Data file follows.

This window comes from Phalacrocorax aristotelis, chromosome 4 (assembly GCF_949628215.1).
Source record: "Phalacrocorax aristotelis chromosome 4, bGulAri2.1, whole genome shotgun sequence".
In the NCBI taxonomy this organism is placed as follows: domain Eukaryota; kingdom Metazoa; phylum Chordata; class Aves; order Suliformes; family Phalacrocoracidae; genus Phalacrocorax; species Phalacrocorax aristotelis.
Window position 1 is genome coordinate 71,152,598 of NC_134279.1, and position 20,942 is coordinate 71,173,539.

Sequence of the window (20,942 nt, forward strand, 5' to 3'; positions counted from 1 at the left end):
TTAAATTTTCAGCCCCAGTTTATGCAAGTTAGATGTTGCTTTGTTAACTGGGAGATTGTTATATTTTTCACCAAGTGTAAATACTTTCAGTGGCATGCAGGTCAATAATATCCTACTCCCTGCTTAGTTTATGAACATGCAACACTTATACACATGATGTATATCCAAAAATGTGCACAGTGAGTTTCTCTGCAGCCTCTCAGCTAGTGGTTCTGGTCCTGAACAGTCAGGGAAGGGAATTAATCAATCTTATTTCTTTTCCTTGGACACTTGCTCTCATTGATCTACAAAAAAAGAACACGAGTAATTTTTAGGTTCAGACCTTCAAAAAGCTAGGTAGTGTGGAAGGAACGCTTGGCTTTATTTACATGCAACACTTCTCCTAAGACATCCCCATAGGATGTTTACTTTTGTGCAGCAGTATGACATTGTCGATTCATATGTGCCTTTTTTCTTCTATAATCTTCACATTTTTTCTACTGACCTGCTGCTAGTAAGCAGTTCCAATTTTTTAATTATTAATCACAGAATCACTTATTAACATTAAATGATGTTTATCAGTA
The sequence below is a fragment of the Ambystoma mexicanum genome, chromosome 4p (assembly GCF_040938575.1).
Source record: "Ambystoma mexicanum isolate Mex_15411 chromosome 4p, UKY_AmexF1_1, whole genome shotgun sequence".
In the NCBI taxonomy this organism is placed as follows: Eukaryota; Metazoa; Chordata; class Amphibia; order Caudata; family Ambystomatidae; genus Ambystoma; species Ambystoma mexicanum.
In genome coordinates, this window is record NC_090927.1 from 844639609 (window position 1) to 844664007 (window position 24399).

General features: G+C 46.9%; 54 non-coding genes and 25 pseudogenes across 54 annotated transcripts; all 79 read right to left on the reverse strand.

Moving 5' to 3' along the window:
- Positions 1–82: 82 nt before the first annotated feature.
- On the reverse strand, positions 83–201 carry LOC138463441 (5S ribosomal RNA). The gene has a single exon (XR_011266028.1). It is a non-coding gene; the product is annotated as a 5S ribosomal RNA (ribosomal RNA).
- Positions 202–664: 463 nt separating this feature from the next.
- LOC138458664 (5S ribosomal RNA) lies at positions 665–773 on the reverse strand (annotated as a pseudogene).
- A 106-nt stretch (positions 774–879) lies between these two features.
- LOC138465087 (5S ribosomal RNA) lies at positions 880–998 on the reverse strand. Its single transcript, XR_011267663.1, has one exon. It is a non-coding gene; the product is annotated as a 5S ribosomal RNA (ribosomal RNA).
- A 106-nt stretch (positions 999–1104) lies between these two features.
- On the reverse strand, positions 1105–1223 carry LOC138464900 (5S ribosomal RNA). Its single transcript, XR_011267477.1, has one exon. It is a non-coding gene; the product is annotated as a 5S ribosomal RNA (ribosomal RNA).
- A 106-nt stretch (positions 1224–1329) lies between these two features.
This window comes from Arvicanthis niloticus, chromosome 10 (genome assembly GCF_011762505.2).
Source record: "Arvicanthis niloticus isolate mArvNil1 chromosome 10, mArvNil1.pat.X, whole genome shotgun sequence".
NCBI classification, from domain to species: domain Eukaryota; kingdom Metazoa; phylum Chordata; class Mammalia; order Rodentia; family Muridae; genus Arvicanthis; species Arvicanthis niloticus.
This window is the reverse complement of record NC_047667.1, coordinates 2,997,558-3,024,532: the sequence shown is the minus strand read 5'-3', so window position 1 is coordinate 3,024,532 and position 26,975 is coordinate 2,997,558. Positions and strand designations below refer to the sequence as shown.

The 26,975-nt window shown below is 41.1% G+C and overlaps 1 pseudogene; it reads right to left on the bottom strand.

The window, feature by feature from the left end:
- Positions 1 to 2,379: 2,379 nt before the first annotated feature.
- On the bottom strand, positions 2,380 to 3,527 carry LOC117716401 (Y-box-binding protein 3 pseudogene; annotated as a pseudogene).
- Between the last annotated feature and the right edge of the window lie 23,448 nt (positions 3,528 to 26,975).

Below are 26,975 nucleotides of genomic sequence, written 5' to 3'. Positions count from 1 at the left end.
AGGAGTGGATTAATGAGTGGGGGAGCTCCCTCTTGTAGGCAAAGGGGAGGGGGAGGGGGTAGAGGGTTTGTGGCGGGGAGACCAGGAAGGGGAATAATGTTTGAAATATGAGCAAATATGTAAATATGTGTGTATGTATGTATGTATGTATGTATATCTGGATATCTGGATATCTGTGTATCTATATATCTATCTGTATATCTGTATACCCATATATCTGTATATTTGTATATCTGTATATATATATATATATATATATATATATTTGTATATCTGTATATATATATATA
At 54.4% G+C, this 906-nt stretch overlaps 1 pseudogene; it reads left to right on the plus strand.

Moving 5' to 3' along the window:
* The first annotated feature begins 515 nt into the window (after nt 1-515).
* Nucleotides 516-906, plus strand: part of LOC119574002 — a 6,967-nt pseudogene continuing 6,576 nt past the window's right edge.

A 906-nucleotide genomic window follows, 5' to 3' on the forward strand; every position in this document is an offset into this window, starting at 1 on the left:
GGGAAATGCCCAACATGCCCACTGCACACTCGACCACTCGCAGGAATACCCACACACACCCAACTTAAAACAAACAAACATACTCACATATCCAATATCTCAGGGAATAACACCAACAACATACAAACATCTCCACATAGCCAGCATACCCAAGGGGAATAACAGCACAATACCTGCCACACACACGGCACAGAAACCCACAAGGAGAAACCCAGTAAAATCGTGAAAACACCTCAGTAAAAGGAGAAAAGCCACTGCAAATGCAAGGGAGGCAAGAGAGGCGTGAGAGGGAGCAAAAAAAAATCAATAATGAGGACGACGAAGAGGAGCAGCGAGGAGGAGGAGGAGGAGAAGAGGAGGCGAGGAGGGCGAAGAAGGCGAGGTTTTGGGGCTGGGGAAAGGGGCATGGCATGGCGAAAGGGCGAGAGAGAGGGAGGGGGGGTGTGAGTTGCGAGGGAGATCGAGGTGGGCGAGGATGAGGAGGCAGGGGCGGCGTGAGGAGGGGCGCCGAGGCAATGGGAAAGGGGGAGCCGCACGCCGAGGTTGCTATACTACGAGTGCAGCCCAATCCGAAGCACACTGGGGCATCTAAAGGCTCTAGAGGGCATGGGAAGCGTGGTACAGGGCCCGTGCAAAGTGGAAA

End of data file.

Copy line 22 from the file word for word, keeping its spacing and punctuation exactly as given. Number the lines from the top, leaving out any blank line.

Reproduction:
This window comes from Arvicanthis niloticus, chromosome 10 (genome assembly GCF_011762505.2).